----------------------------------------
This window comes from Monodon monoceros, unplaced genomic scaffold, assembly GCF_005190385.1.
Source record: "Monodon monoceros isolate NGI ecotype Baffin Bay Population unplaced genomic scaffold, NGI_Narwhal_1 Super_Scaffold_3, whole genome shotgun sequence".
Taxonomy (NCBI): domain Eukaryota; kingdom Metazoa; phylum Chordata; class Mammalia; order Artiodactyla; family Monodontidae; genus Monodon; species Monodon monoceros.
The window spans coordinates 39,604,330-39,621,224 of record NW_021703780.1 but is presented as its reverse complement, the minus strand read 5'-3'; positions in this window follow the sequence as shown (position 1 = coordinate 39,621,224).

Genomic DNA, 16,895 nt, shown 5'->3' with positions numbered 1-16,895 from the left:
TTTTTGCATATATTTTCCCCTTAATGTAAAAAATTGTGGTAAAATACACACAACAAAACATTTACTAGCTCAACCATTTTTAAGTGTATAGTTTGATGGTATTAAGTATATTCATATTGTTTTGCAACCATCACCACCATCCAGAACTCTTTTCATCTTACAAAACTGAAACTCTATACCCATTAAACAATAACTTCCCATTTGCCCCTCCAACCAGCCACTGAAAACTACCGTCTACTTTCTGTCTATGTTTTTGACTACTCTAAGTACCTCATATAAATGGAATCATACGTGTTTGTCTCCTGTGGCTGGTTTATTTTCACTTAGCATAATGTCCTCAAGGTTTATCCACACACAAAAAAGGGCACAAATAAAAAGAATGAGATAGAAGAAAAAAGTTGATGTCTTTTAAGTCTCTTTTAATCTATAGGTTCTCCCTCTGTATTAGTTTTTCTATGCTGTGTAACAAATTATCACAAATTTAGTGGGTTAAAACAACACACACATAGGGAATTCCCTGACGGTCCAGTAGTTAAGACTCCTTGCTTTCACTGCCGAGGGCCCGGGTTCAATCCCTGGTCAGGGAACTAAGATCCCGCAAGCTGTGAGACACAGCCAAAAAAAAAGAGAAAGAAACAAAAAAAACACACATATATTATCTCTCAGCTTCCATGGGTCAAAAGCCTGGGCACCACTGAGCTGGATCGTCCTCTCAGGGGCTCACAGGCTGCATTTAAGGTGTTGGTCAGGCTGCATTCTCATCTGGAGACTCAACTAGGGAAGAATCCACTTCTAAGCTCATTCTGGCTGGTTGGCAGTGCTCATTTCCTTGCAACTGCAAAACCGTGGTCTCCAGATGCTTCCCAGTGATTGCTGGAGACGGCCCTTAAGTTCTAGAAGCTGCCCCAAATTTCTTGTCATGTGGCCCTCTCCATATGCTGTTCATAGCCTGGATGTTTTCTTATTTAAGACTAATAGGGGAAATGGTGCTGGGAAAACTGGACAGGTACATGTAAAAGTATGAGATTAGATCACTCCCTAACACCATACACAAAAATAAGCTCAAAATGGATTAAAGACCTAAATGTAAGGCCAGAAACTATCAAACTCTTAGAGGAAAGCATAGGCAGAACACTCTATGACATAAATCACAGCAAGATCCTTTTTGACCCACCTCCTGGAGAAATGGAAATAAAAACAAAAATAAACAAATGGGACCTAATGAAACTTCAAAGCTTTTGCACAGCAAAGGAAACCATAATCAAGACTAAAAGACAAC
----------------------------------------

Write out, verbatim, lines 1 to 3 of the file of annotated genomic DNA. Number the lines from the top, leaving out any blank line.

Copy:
This window comes from Monodon monoceros, unplaced genomic scaffold, assembly GCF_005190385.1.
Source record: "Monodon monoceros isolate NGI ecotype Baffin Bay Population unplaced genomic scaffold, NGI_Narwhal_1 Super_Scaffold_3, whole genome shotgun sequence".
Taxonomy (NCBI): domain Eukaryota; kingdom Metazoa; phylum Chordata; class Mammalia; order Artiodactyla; family Monodontidae; genus Monodon; species Monodon monoceros.